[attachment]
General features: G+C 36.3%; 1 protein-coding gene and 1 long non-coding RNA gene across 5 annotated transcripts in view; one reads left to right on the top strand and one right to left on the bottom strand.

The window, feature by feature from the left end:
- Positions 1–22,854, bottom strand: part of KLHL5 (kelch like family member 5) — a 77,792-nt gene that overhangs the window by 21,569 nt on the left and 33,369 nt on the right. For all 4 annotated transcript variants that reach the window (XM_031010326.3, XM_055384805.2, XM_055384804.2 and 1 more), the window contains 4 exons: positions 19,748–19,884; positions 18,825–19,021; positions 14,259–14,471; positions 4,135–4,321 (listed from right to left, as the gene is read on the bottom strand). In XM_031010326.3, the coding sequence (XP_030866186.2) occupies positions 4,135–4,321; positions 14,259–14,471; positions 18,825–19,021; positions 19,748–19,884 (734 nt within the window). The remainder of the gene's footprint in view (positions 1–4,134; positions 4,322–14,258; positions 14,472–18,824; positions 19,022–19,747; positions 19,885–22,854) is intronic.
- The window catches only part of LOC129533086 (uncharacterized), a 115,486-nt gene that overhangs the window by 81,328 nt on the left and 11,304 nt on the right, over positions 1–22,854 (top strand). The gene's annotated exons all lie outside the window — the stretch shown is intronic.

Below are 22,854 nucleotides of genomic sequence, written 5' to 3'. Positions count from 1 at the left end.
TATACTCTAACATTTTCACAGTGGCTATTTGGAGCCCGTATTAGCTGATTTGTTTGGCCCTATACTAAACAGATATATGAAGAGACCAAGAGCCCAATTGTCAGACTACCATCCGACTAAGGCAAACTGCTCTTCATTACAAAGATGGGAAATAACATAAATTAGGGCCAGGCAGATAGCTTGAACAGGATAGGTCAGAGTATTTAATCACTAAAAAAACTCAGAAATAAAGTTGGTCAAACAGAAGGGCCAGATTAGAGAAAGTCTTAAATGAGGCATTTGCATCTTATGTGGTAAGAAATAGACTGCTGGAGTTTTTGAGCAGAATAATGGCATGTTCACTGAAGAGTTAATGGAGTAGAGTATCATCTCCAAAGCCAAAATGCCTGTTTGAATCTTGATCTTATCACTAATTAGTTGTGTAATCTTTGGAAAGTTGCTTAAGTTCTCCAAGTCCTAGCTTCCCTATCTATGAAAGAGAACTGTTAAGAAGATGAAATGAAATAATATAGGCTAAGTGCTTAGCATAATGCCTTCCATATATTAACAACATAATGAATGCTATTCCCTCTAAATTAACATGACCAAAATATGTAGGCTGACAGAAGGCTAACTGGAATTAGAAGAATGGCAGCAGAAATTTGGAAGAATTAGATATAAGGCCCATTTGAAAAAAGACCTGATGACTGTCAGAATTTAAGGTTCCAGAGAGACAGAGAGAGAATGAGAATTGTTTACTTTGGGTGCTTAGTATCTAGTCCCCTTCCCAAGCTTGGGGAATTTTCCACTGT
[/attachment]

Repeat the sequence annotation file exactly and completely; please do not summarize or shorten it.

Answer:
General features: G+C 36.3%; 1 protein-coding gene and 1 long non-coding RNA gene across 5 annotated transcripts in view; one reads left to right on the top strand and one right to left on the bottom strand.

The window, feature by feature from the left end:
- Positions 1–22,854, bottom strand: part of KLHL5 (kelch like family member 5) — a 77,792-nt gene that overhangs the window by 21,569 nt on the left and 33,369 nt on the right. For all 4 annotated transcript variants that reach the window (XM_031010326.3, XM_055384805.2, XM_055384804.2 and 1 more), the window contains 4 exons: positions 19,748–19,884; positions 18,825–19,021; positions 14,259–14,471; positions 4,135–4,321 (listed from right to left, as the gene is read on the bottom strand). In XM_031010326.3, the coding sequence (XP_030866186.2) occupies positions 4,135–4,321; positions 14,259–14,471; positions 18,825–19,021; positions 19,748–19,884 (734 nt within the window). The remainder of the gene's footprint in view (positions 1–4,134; positions 4,322–14,258; positions 14,472–18,824; positions 19,022–19,747; positions 19,885–22,854) is intronic.
- The window catches only part of LOC129533086 (uncharacterized), a 115,486-nt gene that overhangs the window by 81,328 nt on the left and 11,304 nt on the right, over positions 1–22,854 (top strand). The gene's annotated exons all lie outside the window — the stretch shown is intronic.

Below are 22,854 nucleotides of genomic sequence, written 5' to 3'. Positions count from 1 at the left end.
TATACTCTAACATTTTCACAGTGGCTATTTGGAGCCCGTATTAGCTGATTTGTTTGGCCCTATACTAAACAGATATATGAAGAGACCAAGAGCCCAATTGTCAGACTACCATCCGACTAAGGCAAACTGCTCTTCATTACAAAGATGGGAAATAACATAAATTAGGGCCAGGCAGATAGCTTGAACAGGATAGGTCAGAGTATTTAATCACTAAAAAAACTCAGAAATAAAGTTGGTCAAACAGAAGGGCCAGATTAGAGAAAGTCTTAAATGAGGCATTTGCATCTTATGTGGTAAGAAATAGACTGCTGGAGTTTTTGAGCAGAATAATGGCATGTTCACTGAAGAGTTAATGGAGTAGAGTATCATCTCCAAAGCCAAAATGCCTGTTTGAATCTTGATCTTATCACTAATTAGTTGTGTAATCTTTGGAAAGTTGCTTAAGTTCTCCAAGTCCTAGCTTCCCTATCTATGAAAGAGAACTGTTAAGAAGATGAAATGAAATAATATAGGCTAAGTGCTTAGCATAATGCCTTCCATATATTAACAACATAATGAATGCTATTCCCTCTAAATTAACATGACCAAAATATGTAGGCTGACAGAAGGCTAACTGGAATTAGAAGAATGGCAGCAGAAATTTGGAAGAATTAGATATAAGGCCCATTTGAAAAAAGACCTGATGACTGTCAGAATTTAAGGTTCCAGAGAGACAGAGAGAGAATGAGAATTGTTTACTTTGGGTGCTTAGTATCTAGTCCCCTTCCCAAGCTTGGGGAATTTTCCACTGT